If you’ve been itching for another game like Fallout 3 or Oblivion on 360, a few developers have offered up some options, but none have quite hit the mark. If you’ve kept an eye on Risen, it might fit the bill – but I hope you’re ready for a deep and yet deeply flawed, rewarding but also excruciatingly frustrating game. German developer Pirahna Bytes split with their previous publisher JoWood and didn’t get to keep the license to their Gothic franchise, so they’ve partnered with Southpeak Interactive and have started over with a whole new intellectual property, Risen. But veterans of their games will notice quickly that this could have easily been a Gothic spinoff or sequel, as Pirahna Bytes’ signature style of RPG will be immediately familiar to anyone who’s played their past games.
Risen has you playing a nameless stowaway that shipwrecks on a jungle-filled volcanic island named Faranga. After a brief scramble to find food and the most basic of weapons, you begin on a journey to help the inhabitants of the island and solve the mystery of why temples and catacomb entrances started popping up from underground and spewing forth all kinds of otherworldly creatures.
The action is in real-time as it is with most western RPGs nowadays, but you’ll quickly find that early on, the combat is clumsy, frustrating and shallow – yep, just like it often was in Gothic. Eventually it improves, but in Risen it lasts even longer than in past games, because you don’t even start to work on becoming a warrior, archer or a mage until you’ve spent quite a while in the game. Until that point, you’ll be forced to endure many RPG-stereotype side quests and more than a few deaths at the snout of the stereotypical annoying Pirahna Bytes enemies: wolves and boars.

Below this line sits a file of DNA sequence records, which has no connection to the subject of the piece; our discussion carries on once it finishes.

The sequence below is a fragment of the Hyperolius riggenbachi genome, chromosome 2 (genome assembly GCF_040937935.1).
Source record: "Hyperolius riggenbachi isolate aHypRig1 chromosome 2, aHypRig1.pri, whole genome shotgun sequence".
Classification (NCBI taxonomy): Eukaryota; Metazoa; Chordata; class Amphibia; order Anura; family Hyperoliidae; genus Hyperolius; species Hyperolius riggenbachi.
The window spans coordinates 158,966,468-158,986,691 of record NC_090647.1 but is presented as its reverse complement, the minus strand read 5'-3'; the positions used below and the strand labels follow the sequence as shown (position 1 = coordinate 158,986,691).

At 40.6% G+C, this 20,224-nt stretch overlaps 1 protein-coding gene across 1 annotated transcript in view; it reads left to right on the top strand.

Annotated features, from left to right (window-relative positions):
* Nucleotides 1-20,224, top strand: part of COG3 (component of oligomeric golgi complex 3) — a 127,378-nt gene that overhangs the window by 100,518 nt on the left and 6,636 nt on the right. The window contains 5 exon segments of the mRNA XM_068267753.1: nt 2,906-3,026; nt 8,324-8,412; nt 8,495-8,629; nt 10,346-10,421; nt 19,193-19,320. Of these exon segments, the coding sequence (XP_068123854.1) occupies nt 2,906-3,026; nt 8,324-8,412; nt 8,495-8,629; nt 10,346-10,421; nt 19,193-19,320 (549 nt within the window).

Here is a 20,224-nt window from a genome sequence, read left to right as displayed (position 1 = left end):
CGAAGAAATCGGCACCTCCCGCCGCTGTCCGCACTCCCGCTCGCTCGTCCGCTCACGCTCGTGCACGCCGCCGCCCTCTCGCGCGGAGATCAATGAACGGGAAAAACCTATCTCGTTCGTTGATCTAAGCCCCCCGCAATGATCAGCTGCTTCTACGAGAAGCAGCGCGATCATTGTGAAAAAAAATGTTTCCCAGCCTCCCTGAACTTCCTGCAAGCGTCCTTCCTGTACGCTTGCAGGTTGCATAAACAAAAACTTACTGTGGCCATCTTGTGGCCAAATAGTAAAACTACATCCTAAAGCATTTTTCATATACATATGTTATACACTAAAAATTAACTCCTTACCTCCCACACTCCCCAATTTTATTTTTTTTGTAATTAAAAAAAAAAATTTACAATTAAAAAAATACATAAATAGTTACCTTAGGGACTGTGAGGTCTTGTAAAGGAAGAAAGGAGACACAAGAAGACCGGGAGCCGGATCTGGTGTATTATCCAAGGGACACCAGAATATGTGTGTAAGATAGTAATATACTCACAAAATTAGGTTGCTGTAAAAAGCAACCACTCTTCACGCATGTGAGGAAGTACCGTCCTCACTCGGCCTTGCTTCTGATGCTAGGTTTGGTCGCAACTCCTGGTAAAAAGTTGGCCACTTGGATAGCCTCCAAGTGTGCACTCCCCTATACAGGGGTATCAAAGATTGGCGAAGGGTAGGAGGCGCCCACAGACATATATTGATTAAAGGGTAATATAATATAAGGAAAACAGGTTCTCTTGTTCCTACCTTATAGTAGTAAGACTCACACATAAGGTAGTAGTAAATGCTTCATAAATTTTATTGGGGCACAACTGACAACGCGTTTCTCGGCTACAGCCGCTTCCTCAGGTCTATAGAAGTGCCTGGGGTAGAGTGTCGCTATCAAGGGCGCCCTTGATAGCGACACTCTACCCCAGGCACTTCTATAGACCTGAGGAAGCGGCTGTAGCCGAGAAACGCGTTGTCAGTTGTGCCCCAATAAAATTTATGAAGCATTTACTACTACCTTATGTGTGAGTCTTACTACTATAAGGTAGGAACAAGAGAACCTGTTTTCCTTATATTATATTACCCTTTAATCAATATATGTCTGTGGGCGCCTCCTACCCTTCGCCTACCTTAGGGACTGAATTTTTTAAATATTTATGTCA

The fact that the protagonist makes fun of NPCs who can’t protect themselves from woodland creatures is only a small consolation to gamers who are sick of these kinds of quests, especially since the developers then make you go and kill them anyway. (If you’re going to make fun of it, at least make it seem like it’s beneath us. Then again, the main character did just wash ashore with nothing but the soggy shirt on his back.) And if you yourself get killed while flailing around trying to fight off a couple of wolves at once, no amount of jokes will make this experience fun. Early on, fights are tougher than you might think, too, especially when you find out that popping into your inventory to drink a potion doesn’t pause the game.
Eventually the experience picks up as you learn to endure the ridiculous interface and get some decent equipment buckled onto your nameless hero. It is nice to see that when you choose one of the three factions that locks you into a “class”, the rest of the populace recognizes you as being part of that group – and you can quickly make enemies that way, too. It extends a system started in the Gothic games that never quite got it right, but here it does seem to work better. Even the equipment you wear sort of identifies you with a group.